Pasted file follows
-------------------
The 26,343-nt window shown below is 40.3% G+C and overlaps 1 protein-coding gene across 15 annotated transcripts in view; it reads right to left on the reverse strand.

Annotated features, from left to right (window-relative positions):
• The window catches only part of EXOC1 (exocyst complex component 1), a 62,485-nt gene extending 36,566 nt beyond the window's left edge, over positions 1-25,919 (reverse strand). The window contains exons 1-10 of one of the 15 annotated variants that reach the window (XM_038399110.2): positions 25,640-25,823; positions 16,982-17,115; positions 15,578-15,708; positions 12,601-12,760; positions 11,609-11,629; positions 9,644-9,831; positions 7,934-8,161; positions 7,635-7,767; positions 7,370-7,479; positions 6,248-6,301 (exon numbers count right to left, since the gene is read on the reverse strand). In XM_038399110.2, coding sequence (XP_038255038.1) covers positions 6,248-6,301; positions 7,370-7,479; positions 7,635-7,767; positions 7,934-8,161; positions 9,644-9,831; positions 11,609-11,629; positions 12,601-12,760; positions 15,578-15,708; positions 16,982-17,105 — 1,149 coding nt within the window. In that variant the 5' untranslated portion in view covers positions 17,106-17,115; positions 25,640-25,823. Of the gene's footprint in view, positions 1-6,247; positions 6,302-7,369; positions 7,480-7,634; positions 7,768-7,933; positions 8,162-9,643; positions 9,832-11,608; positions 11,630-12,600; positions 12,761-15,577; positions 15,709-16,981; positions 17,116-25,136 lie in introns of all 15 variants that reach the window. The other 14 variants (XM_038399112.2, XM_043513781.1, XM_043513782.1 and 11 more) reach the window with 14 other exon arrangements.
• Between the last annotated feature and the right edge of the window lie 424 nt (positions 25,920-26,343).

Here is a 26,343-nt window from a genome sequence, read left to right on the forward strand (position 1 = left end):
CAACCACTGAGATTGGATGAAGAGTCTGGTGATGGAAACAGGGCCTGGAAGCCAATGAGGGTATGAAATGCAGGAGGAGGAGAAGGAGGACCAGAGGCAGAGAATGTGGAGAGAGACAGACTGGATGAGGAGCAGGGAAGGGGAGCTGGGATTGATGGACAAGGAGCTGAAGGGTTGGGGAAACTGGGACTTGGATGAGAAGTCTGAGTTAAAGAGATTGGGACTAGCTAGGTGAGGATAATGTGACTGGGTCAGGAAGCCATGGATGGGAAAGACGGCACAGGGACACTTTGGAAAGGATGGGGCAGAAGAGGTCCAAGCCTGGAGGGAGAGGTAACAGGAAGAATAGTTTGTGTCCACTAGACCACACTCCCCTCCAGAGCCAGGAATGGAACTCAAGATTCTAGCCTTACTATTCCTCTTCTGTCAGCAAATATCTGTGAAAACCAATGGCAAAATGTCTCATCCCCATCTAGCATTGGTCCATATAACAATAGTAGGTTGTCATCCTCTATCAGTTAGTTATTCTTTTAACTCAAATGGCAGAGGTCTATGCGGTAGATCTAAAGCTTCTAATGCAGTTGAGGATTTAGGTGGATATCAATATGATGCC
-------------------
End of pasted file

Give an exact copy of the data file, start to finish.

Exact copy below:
The 26,343-nt window shown below is 40.3% G+C and overlaps 1 protein-coding gene across 15 annotated transcripts in view; it reads right to left on the reverse strand.

Annotated features, from left to right (window-relative positions):
• The window catches only part of EXOC1 (exocyst complex component 1), a 62,485-nt gene extending 36,566 nt beyond the window's left edge, over positions 1-25,919 (reverse strand). The window contains exons 1-10 of one of the 15 annotated variants that reach the window (XM_038399110.2): positions 25,640-25,823; positions 16,982-17,115; positions 15,578-15,708; positions 12,601-12,760; positions 11,609-11,629; positions 9,644-9,831; positions 7,934-8,161; positions 7,635-7,767; positions 7,370-7,479; positions 6,248-6,301 (exon numbers count right to left, since the gene is read on the reverse strand). In XM_038399110.2, coding sequence (XP_038255038.1) covers positions 6,248-6,301; positions 7,370-7,479; positions 7,635-7,767; positions 7,934-8,161; positions 9,644-9,831; positions 11,609-11,629; positions 12,601-12,760; positions 15,578-15,708; positions 16,982-17,105 — 1,149 coding nt within the window. In that variant the 5' untranslated portion in view covers positions 17,106-17,115; positions 25,640-25,823. Of the gene's footprint in view, positions 1-6,247; positions 6,302-7,369; positions 7,480-7,634; positions 7,768-7,933; positions 8,162-9,643; positions 9,832-11,608; positions 11,630-12,600; positions 12,761-15,577; positions 15,709-16,981; positions 17,116-25,136 lie in introns of all 15 variants that reach the window. The other 14 variants (XM_038399112.2, XM_043513781.1, XM_043513782.1 and 11 more) reach the window with 14 other exon arrangements.
• Between the last annotated feature and the right edge of the window lie 424 nt (positions 25,920-26,343).

Here is a 26,343-nt window from a genome sequence, read left to right on the forward strand (position 1 = left end):
CAACCACTGAGATTGGATGAAGAGTCTGGTGATGGAAACAGGGCCTGGAAGCCAATGAGGGTATGAAATGCAGGAGGAGGAGAAGGAGGACCAGAGGCAGAGAATGTGGAGAGAGACAGACTGGATGAGGAGCAGGGAAGGGGAGCTGGGATTGATGGACAAGGAGCTGAAGGGTTGGGGAAACTGGGACTTGGATGAGAAGTCTGAGTTAAAGAGATTGGGACTAGCTAGGTGAGGATAATGTGACTGGGTCAGGAAGCCATGGATGGGAAAGACGGCACAGGGACACTTTGGAAAGGATGGGGCAGAAGAGGTCCAAGCCTGGAGGGAGAGGTAACAGGAAGAATAGTTTGTGTCCACTAGACCACACTCCCCTCCAGAGCCAGGAATGGAACTCAAGATTCTAGCCTTACTATTCCTCTTCTGTCAGCAAATATCTGTGAAAACCAATGGCAAAATGTCTCATCCCCATCTAGCATTGGTCCATATAACAATAGTAGGTTGTCATCCTCTATCAGTTAGTTATTCTTTTAACTCAAATGGCAGAGGTCTATGCGGTAGATCTAAAGCTTCTAATGCAGTTGAGGATTTAGGTGGATATCAATATGATGCC